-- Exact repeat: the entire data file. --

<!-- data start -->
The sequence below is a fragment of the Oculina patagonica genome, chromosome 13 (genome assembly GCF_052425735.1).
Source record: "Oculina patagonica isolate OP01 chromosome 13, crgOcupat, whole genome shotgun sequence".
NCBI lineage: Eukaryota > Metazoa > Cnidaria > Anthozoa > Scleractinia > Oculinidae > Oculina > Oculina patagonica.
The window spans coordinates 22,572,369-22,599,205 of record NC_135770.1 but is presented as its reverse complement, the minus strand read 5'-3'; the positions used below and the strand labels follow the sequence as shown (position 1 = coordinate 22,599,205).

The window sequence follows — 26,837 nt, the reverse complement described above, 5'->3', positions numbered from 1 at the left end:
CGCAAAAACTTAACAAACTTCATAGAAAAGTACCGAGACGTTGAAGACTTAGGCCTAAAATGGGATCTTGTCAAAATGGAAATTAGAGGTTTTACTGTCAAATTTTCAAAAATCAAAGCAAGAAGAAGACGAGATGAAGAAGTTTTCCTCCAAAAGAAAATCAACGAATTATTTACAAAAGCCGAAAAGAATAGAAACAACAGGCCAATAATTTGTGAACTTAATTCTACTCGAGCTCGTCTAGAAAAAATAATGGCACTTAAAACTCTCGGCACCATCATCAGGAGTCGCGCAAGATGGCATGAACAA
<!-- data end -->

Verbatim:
The sequence below is a fragment of the Oculina patagonica genome, chromosome 13 (genome assembly GCF_052425735.1).
Source record: "Oculina patagonica isolate OP01 chromosome 13, crgOcupat, whole genome shotgun sequence".
NCBI lineage: Eukaryota > Metazoa > Cnidaria > Anthozoa > Scleractinia > Oculinidae > Oculina > Oculina patagonica.
The window spans coordinates 22,572,369-22,599,205 of record NC_135770.1 but is presented as its reverse complement, the minus strand read 5'-3'; the positions used below and the strand labels follow the sequence as shown (position 1 = coordinate 22,599,205).

The window sequence follows — 26,837 nt, the reverse complement described above, 5'->3', positions numbered from 1 at the left end:
CGCAAAAACTTAACAAACTTCATAGAAAAGTACCGAGACGTTGAAGACTTAGGCCTAAAATGGGATCTTGTCAAAATGGAAATTAGAGGTTTTACTGTCAAATTTTCAAAAATCAAAGCAAGAAGAAGACGAGATGAAGAAGTTTTCCTCCAAAAGAAAATCAACGAATTATTTACAAAAGCCGAAAAGAATAGAAACAACAGGCCAATAATTTGTGAACTTAATTCTACTCGAGCTCGTCTAGAAAAAATAATGGCACTTAAAACTCTCGGCACCATCATCAGGAGTCGCGCAAGATGGCATGAACAA